Developing a plan to beat the Kansas City Chiefs isn’t easy, which the Baltimore Ravens found out Sunday. But I can tell you how to lose to the Chiefs: commit inexcusable penalties, don’t force turnovers and fail to score more than 10 points.
The Ravens did all three, and they lost their shot at the Super Bowl because of it.
Here’s how the Ravens’ position groups graded out in their 17-10 loss to the Chiefs in the AFC championship game.
Lamar Jackson’s game has drawn (often unfair) skepticism since he entered the league. As well as he played during the regular season and the team’s divisional-round game against the Texans, Jackson struggled in the biggest game of his career. His fumble issue, which lay dormant for the second half of the season, reared its ugly head in the second quarter. Jackson completed 20 of 37 passes for 272 yards, one touchdown and one horrendous interception in the fourth quarter. Jackson is the league’s MVP, but Patrick Mahomes is the best player in football.
This grade is less reflective of how Baltimore’s running backs performed and more about how little they were used. At halftime, Gus Edwards had just one carry for 15 yards. Justice Hill had three totes for 3 yards. Just as they did against the Texans, the Ravens waited a long time to establish the run. Facing a better opponent, it cost them.
The line followed the same script as last week: rough first half, better second half. Ronnie Stanley got beat by Charles Omenihu on a strip sack in the second quarter. George Karlaftis blew by Morgan Moses for a sack in the fourth quarter. In all, Jackson was sacked four times for 17 yards, and the Ravens ran for just 81 yards.
The Ravens’ weapons were supposed to be better this season. The additions of Zay Flowers, Odell Beckham Jr. and Nelson Agholor were supposed to give Jackson the most reliable set of targets he’d ever had in Baltimore. And, while this group of wideouts did enough during the regular season to get Jackson to almost 3,700 passing yards, it fell short against one of the NFL’s best defenses. Beckham didn’t catch his first pass until the fourth quarter. Rashod Bateman caught one pass for 2 yards. Agholor caught one pass for 39 yards. Flowers was the only receiver to make his presence known, catching five balls for 115 yards, but even he committed a taunting penalty and fumbled at the goal line in the fourth quarter. Mark Andrews did not make a difference in his return, and Jackson’s chemistry with Isaiah Likely fizzled.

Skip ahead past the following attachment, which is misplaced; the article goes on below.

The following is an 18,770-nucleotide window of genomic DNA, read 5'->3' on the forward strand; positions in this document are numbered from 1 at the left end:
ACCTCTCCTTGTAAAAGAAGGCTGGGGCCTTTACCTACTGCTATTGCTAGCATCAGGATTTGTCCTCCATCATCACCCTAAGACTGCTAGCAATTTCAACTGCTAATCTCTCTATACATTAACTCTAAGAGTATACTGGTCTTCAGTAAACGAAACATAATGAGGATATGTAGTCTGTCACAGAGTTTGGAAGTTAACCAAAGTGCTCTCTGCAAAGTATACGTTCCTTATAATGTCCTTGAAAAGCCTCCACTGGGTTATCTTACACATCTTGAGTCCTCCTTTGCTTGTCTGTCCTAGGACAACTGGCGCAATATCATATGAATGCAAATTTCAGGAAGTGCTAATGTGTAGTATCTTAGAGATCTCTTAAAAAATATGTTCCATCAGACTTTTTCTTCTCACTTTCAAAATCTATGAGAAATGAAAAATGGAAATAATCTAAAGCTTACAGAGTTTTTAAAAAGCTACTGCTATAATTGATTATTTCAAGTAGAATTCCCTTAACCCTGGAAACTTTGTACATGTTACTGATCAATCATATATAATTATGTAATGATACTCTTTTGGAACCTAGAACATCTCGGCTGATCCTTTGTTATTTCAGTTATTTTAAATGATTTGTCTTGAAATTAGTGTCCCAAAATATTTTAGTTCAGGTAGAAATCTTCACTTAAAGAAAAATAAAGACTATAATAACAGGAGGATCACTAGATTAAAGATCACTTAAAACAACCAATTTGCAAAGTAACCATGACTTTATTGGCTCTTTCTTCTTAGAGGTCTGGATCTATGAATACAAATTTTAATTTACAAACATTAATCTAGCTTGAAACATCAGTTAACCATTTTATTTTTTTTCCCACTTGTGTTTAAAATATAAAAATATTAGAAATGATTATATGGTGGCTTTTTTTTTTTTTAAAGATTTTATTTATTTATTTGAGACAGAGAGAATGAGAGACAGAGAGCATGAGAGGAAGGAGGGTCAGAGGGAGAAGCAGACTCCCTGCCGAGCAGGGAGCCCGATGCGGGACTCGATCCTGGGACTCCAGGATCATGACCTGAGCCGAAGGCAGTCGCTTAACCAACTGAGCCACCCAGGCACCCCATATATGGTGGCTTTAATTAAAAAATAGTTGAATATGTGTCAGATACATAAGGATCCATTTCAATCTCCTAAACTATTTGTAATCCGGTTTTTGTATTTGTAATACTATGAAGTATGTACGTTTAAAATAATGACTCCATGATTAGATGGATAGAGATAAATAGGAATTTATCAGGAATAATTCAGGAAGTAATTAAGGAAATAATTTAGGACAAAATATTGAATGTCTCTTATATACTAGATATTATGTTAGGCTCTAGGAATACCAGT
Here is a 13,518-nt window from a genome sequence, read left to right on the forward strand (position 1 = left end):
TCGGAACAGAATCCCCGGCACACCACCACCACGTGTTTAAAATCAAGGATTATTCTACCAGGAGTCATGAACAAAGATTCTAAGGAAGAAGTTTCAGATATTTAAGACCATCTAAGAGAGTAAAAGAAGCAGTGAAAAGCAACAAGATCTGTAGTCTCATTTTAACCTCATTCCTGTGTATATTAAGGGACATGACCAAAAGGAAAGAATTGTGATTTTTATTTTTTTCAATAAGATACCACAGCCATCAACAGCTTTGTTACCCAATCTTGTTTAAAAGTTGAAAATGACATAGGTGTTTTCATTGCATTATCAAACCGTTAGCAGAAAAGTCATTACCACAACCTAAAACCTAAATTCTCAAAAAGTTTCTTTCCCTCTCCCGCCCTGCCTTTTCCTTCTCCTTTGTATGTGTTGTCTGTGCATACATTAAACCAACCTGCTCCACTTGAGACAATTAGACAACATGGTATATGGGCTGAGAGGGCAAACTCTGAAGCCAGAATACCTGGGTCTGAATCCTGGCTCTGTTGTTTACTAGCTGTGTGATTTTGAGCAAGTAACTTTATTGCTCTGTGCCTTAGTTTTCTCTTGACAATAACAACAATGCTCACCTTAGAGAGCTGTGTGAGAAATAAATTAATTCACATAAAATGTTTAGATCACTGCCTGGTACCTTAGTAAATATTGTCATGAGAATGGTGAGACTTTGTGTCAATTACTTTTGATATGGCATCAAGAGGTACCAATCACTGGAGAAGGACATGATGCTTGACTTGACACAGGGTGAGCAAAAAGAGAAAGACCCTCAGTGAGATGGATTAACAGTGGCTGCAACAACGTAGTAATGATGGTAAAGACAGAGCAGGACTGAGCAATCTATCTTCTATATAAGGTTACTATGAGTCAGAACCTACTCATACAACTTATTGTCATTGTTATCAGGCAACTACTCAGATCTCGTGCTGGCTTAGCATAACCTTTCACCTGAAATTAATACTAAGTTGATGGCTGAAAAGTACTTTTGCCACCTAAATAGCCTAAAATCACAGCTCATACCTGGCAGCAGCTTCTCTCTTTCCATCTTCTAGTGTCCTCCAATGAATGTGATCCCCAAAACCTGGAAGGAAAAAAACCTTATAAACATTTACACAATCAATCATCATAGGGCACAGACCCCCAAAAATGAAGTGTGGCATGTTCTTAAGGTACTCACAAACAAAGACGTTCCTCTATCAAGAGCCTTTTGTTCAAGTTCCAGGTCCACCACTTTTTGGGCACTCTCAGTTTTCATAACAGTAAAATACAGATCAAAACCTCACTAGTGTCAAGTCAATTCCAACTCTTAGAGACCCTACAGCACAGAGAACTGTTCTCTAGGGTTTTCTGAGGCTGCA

The defense that led the NFL in sacks during the regular season could barely lay a finger on Mahomes in the first half. Mahomes began the game by completing his first 11 passes. Kyle Van Noy drew an idiotic unnecessary roughness penalty late in the first half on a drive that led to a Kansas City field goal, and Jadeveon Clowney gave the Chiefs a first down on a roughing-the-passer call in the fourth quarter.
Roquan Smith and Patrick Queen were forced to cover a lot of ground, and they allowed plenty of easy completions over the middle. Mahomes’ cast of less-than-stellar pass catchers — Justin Watson, Noah Gray, plus running back Isiah Pacheco — picked up easy yardage. Mahomes is nearly impossible to stop when he takes off, but Baltimore still allowed him to pick up 18 yards on the ground (before kneel-downs). Smith’s purposeful offsides on Kansas City’s final drive resulted in an unnecessary roughness penalty that moved the Chiefs 15 yards up the field.
Being matched against Travis Kelce is no easy assignment. Still, the Ravens could not find an answer for the tight end in coverage. Kelce finished with 11 receptions for 116 yards including 96 yards by halftime. Rookie wideout Rashee Rice caught eight balls for 48 yards. Critically, the defense did not force any interceptions from Mahomes.
After a disastrous game against the Texans, the Ravens’ special teams acquitted themselves fine on Sunday. Jordan Stout booted five nondescript punts. Devin Duvernay returned a fourth-quarter punt 21 yards. Justin Tucker made a field goal from 43 yards, and his only extra point attempt was good.
For all the positive attention coordinators Mike Macdonald and Todd Monken have drawn this season, they did not shine Sunday. Chiefs head coach Andy Reid is a master of scheming receivers open, and he consistently exploited holes in Baltimore’s defense. Monken’s game plan was herky-jerky and relied too heavily on the pass. To make matters worse, the Ravens committed several idiotic penalties.
Referee Shawn Smith’s voice
Worse than Todd Monken’s after a particularly sloppy practice.
Grade: F (for froggy)